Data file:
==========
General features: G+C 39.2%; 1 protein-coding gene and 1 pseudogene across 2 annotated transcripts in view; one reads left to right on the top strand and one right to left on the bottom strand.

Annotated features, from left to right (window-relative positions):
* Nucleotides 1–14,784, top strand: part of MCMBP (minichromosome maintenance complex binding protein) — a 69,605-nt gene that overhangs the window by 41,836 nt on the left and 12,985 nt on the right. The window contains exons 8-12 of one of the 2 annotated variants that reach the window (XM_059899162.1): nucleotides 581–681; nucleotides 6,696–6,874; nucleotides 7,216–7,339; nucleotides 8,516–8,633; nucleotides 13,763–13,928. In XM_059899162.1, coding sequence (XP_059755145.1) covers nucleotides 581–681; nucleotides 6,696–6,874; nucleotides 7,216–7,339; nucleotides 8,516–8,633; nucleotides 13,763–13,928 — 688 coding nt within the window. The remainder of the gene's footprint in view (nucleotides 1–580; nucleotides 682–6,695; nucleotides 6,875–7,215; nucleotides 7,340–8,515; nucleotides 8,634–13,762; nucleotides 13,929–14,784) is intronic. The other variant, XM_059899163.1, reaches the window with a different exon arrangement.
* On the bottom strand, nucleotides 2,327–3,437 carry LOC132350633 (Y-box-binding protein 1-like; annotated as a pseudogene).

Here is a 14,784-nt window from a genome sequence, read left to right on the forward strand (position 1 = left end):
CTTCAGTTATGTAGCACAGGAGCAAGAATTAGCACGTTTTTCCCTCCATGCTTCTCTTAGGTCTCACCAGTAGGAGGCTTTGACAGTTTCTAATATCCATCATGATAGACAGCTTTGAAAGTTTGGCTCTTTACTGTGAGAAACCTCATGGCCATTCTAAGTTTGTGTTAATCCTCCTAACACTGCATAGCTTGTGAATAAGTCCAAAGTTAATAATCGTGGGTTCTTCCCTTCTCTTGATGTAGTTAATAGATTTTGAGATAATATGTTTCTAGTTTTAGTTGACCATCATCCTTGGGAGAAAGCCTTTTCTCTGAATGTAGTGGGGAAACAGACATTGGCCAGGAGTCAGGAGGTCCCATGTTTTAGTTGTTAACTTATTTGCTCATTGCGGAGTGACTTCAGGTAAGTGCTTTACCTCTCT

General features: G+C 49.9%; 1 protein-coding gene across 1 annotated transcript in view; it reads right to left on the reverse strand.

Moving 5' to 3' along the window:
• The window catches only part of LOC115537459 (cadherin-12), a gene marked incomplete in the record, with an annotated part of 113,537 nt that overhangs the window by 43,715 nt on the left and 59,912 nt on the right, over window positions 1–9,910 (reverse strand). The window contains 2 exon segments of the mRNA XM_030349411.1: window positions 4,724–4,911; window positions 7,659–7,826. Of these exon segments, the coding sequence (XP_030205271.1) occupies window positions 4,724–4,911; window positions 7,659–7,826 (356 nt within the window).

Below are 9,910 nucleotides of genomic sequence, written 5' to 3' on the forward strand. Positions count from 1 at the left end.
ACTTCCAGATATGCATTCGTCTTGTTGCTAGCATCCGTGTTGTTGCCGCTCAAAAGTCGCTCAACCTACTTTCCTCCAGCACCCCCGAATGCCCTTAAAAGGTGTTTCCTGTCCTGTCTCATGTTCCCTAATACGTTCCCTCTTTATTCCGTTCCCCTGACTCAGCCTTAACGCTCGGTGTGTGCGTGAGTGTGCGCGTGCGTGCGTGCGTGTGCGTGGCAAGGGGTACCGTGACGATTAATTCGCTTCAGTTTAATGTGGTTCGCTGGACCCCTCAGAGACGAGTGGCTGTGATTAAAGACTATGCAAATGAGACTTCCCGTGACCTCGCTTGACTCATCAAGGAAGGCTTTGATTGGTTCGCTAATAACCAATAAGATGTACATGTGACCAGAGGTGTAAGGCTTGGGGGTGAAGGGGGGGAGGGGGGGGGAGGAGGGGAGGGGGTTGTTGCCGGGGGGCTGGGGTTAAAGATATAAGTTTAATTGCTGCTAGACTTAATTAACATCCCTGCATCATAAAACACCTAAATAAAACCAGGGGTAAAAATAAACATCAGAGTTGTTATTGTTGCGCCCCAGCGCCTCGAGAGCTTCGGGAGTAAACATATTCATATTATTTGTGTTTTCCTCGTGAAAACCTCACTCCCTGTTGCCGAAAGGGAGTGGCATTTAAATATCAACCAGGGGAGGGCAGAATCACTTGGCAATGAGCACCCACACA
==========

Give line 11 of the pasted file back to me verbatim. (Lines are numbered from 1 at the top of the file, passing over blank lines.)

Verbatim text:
ACTTCCAGATATGCATTCGTCTTGTTGCTAGCATCCGTGTTGTTGCCGCTCAAAAGTCGCTCAACCTACTTTCCTCCAGCACCCCCGAATGCCCTTAAAAGGTGTTTCCTGTCCTGTCTCATGTTCCCTAATACGTTCCCTCTTTATTCCGTTCCCCTGACTCAGCCTTAACGCTCGGTGTGTGCGTGAGTGTGCGCGTGCGTGCGTGCGTGTGCGTGGCAAGGGGTACCGTGACGATTAATTCGCTTCAGTTTAATGTGGTTCGCTGGACCCCTCAGAGACGAGTGGCTGTGATTAAAGACTATGCAAATGAGACTTCCCGTGACCTCGCTTGACTCATCAAGGAAGGCTTTGATTGGTTCGCTAATAACCAATAAGATGTACATGTGACCAGAGGTGTAAGGCTTGGGGGTGAAGGGGGGGAGGGGGGGGGAGGAGGGGAGGGGGTTGTTGCCGGGGGGCTGGGGTTAAAGATATAAGTTTAATTGCTGCTAGACTTAATTAACATCCCTGCATCATAAAACACCTAAATAAAACCAGGGGTAAAAATAAACATCAGAGTTGTTATTGTTGCGCCCCAGCGCCTCGAGAGCTTCGGGAGTAAACATATTCATATTATTTGTGTTTTCCTCGTGAAAACCTCACTCCCTGTTGCCGAAAGGGAGTGGCATTTAAATATCAACCAGGGGAGGGCAGAATCACTTGGCAATGAGCACCCACACA